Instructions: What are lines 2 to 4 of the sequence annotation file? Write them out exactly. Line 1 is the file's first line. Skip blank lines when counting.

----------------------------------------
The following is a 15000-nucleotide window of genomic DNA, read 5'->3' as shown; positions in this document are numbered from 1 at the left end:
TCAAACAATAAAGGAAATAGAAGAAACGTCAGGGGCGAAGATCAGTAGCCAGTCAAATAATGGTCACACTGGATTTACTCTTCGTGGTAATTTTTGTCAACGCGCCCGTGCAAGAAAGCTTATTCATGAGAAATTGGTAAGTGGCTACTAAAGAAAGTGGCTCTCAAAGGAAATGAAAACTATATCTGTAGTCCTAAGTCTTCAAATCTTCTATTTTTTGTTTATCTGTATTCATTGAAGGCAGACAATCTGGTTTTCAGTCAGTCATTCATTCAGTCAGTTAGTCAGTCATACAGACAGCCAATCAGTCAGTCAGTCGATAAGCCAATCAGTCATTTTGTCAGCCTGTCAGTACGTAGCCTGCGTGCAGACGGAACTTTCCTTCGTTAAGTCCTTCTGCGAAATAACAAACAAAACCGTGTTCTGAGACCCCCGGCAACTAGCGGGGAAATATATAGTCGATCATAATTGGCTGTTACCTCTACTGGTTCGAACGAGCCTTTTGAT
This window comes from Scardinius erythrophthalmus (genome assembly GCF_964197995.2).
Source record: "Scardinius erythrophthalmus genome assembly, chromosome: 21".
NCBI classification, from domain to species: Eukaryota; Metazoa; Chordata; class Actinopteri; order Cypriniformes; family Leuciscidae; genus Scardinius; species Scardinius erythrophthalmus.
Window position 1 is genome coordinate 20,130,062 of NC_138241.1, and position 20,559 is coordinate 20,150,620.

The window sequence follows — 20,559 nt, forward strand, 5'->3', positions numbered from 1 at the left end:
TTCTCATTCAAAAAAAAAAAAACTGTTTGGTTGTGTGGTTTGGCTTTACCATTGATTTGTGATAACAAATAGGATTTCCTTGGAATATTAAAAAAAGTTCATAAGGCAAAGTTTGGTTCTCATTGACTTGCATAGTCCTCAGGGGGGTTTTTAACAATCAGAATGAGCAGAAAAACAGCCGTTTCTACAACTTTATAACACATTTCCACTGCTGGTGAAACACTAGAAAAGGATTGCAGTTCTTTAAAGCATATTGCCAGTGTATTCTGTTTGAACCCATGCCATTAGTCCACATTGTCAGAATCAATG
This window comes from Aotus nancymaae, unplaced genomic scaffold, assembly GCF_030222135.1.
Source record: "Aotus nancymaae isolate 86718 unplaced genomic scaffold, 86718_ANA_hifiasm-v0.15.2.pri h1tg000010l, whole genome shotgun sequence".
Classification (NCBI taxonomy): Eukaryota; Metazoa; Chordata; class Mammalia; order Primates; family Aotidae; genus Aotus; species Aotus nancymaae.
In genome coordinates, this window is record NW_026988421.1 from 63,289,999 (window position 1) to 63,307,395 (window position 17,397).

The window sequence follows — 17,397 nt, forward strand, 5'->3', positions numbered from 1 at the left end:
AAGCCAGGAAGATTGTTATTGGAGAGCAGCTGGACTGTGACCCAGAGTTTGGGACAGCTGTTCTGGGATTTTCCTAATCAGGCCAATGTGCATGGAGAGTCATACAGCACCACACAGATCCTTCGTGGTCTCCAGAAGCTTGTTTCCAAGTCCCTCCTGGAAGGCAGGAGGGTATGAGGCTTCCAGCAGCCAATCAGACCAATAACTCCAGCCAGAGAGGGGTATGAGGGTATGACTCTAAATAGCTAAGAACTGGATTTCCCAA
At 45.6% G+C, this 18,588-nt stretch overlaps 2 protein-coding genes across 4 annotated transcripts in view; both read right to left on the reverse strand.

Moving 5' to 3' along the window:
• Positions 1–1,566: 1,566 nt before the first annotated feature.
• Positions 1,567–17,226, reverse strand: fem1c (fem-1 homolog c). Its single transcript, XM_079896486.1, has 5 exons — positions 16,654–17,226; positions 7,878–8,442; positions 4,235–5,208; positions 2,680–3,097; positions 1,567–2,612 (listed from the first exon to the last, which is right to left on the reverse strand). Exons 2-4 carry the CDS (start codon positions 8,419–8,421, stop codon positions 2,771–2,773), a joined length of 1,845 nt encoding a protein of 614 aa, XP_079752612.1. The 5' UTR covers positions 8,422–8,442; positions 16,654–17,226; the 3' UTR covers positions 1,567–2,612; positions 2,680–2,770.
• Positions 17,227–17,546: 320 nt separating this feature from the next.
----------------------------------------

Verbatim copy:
TCAAACAATAAAGGAAATAGAAGAAACGTCAGGGGCGAAGATCAGTAGCCAGTCAAATAATGGTCACACTGGATTTACTCTTCGTGGTAATTTTTGTCAACGCGCCCGTGCAAGAAAGCTTATTCATGAGAAATTGGTAAGTGGCTACTAAAGAAAGTGGCTCTCAAAGGAAATGAAAACTATATCTGTAGTCCTAAGTCTTCAAATCTTCTATTTTTTGTTTATCTGTATTCATTGAAGGCAGACAATCTGGTTTTCAGTCAGTCATTCATTCAGTCAGTTAGTCAGTCATACAGACAGCCAATCAGTCAGTCAGTCGATAAGCCAATCAGTCATTTTGTCAGCCTGTCAGTACGTAGCCTGCGTGCAGACGGAACTTTCCTTCGTTAAGTCCTTCTGCGAAATAACAAACAAAACCGTGTTCTGAGACCCCCGGCAACTAGCGGGGAAATATATAGTCGATCATAATTGGCTGTTACCTCTACTGGTTCGAACGAGCCTTTTGAT
This window comes from Scardinius erythrophthalmus (genome assembly GCF_964197995.2).
Source record: "Scardinius erythrophthalmus genome assembly, chromosome: 21".